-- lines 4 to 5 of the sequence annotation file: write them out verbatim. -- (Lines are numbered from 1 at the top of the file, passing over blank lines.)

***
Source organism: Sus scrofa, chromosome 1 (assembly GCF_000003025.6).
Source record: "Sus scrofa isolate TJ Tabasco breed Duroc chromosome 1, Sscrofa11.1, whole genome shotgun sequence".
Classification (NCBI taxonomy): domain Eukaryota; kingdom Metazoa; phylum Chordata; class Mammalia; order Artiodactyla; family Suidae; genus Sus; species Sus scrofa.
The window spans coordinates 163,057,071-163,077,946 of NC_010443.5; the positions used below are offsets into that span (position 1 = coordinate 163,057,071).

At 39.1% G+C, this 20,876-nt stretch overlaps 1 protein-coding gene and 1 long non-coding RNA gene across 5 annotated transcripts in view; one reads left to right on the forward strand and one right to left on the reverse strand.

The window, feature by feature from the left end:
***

The window spans coordinates 163,057,071-163,077,946 of NC_010443.5; the positions used below are offsets into that span (position 1 = coordinate 163,057,071).

At 39.1% G+C, this 20,876-nt stretch overlaps 1 protein-coding gene and 1 long non-coding RNA gene across 5 annotated transcripts in view; one reads left to right on the forward strand and one right to left on the reverse strand.